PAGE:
WAXHAW – Mayor Ron Pappas acknowledged Memorial Day usually ushers in the start of summer, but he stressed during the town’s virtual remembrance May 25 that the holiday is not about parties or vacation.
“It’s about reflecting on the past and expressing gratitude for the veterans whose lives have been lost while making the ultimate sacrifice for their country,” Pappas said.
Pappas encouraged the community to take advantage of that extra time at home to reach out to someone who has lost a loved one in the Armed Forces to let them know they’re being thought about. He also suggested explaining to children the meaning of Memorial Day and relating it to what they are learning in virtual classrooms.
“In March, we were called on as a nation to protect our country by doing nothing except staying at home,” Pappas said. “So many people viewed this as a major sacrifice and a heavy burden, and we understand that.
“This is nothing compared to what it means to be called to defend your country as a member of the Armed Services to put your life on the line, to defend our freedom, to lose friends who have become family on the battlefield, to send loved ones off to war because they pledged to defend their country when the time came.”
N.C. Rep. Craig Horn said we find ourselves in unprecedented times that try our patience, challenge our tempers and restrain our movements.
“The American spirit that burned inside those from who today we pay homage continues to live inside each one of us,” Horn said. “We will find a way to cope, to deal and to overcome. We may be all alone but we are all together.”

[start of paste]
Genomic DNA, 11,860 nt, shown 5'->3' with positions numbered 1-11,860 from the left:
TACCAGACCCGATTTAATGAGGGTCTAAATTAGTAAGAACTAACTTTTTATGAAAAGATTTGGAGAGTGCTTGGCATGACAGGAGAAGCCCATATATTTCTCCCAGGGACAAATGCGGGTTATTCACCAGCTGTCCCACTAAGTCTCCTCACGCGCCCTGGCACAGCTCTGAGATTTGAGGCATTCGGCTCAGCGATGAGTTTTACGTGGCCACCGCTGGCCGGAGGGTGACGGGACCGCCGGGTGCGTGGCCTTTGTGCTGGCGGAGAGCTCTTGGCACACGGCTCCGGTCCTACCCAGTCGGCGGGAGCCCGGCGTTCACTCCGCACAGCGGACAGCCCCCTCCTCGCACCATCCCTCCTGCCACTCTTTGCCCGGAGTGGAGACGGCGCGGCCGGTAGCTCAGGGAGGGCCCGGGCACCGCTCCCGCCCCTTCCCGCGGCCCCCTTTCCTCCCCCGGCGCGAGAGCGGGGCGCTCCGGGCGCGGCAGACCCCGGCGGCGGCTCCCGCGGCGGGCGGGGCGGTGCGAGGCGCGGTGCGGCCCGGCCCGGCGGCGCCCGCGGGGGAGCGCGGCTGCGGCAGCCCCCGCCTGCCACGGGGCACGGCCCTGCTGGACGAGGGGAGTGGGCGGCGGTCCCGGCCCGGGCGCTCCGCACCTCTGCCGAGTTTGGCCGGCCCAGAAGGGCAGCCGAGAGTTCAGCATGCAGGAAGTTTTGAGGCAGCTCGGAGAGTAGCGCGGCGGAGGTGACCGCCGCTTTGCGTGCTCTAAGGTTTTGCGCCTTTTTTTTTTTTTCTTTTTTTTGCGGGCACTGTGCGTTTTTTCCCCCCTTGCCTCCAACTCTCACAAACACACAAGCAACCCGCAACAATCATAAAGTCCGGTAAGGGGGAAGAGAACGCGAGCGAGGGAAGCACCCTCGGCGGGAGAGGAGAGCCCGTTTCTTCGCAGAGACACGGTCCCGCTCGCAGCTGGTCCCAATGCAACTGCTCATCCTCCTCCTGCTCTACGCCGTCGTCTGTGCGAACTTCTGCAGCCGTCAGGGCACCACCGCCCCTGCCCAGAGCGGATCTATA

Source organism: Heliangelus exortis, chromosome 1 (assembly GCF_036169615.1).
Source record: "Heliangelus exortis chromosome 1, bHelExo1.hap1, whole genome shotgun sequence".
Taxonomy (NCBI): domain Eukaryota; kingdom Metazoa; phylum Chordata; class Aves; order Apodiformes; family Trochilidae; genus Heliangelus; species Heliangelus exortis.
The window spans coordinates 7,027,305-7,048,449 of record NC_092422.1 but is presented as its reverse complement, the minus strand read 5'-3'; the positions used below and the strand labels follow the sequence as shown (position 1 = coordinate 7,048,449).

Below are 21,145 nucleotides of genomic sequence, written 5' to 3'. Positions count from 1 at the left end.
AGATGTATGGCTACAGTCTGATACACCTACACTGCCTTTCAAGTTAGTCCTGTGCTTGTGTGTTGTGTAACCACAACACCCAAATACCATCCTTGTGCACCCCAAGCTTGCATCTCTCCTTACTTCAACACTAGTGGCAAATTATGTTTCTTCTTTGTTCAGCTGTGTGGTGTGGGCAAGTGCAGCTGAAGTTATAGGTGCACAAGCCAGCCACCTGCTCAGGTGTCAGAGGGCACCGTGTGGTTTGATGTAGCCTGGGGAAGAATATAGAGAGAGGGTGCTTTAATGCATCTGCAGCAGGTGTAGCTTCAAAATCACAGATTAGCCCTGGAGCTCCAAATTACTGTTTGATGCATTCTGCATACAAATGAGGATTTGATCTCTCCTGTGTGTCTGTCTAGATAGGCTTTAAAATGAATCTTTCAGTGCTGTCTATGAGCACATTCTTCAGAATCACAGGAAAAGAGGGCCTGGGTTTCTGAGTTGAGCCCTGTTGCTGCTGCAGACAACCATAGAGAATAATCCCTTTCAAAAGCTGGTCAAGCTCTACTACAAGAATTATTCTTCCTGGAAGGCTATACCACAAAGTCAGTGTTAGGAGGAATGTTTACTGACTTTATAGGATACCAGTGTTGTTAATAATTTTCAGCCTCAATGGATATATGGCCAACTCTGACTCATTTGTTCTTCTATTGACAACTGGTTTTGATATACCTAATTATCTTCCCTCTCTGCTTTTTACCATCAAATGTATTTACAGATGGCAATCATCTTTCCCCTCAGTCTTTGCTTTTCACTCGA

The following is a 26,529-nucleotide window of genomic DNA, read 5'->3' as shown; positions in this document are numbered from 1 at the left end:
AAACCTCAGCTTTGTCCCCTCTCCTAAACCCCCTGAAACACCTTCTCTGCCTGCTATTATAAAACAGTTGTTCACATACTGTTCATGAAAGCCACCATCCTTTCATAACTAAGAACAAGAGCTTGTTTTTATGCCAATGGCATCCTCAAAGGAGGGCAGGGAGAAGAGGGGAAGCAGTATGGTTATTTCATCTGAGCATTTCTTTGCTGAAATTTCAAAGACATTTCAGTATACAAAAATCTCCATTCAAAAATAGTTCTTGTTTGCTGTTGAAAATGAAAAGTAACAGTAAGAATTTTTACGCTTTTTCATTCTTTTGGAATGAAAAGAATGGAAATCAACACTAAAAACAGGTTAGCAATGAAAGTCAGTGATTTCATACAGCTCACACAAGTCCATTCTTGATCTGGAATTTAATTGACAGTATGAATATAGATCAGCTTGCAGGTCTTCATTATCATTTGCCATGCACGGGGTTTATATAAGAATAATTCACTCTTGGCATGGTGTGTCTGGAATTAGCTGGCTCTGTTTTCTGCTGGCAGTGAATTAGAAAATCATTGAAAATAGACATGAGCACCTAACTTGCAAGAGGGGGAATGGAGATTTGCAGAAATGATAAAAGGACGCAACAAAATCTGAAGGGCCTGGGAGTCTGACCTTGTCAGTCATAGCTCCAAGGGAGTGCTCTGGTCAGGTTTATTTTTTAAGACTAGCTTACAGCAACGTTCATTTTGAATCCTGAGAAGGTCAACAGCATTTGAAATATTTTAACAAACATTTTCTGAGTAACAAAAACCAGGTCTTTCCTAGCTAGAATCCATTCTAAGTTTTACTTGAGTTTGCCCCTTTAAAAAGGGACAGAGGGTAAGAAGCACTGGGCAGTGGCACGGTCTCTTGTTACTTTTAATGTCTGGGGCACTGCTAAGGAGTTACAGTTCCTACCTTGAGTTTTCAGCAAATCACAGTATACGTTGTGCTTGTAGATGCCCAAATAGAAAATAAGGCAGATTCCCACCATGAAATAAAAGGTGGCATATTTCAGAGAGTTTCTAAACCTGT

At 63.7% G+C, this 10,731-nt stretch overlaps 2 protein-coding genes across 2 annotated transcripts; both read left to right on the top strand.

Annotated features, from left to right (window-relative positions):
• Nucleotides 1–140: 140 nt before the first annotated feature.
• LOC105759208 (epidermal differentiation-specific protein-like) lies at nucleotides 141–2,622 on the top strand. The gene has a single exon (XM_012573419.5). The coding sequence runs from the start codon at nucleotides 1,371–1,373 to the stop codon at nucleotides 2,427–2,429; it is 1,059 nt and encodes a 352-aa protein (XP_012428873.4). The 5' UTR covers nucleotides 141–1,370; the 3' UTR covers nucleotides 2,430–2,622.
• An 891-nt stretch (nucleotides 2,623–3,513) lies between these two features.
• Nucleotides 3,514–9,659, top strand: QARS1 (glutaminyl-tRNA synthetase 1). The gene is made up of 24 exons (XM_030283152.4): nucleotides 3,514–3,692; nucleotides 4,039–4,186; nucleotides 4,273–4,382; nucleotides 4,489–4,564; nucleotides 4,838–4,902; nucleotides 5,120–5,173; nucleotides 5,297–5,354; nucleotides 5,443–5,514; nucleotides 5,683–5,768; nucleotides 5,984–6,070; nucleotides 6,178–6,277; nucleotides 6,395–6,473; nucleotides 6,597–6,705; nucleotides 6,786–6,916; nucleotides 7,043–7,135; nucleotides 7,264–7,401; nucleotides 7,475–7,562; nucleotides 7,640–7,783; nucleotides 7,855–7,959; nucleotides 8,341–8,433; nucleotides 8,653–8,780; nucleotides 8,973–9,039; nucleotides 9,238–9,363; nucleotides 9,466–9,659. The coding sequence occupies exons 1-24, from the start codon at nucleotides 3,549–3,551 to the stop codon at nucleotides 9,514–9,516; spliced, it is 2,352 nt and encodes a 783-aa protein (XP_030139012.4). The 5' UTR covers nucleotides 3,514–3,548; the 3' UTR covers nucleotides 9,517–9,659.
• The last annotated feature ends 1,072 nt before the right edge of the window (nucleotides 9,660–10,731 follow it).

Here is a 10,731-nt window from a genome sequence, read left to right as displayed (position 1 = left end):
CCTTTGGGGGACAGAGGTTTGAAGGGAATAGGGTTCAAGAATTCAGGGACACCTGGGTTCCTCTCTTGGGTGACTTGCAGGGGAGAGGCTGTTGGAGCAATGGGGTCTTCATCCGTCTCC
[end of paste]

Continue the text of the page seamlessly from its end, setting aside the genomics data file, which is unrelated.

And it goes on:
Horn said the heroes we honor on Memorial Day taught us the value of sacrifice, the dignity of work and the honor of virtue, which he described as the necessary conditions of freedom. They also have shown us the importance of courage.
“It is my belief that the proper way to honor our fallen is to take care of our brothers and sisters wounded either physically and emotionally and to safeguard our families and for each of us to serve a selfless life,” Horn said.
He encouraged the community to stand together to look out for one another.
“It falls on each of us carry a legacy of service for the greater good,” Horn said.
Larry Hook served as host for the virtual ceremony. American Legion Post 208 led the changing of the colors. John Moore, worship pastor of Five Stones Church gave the invocation. Members of Boy Scout Troop 53 led the Pledge of Allegiance. Rachel Sawhook sang the national anthem.
The event concluded with a three-round volley and taps over the footbridge and a performance of the “American Forces Medley” by Jimmy Brennan, a member of the New York City Police Department Pipes and Drums.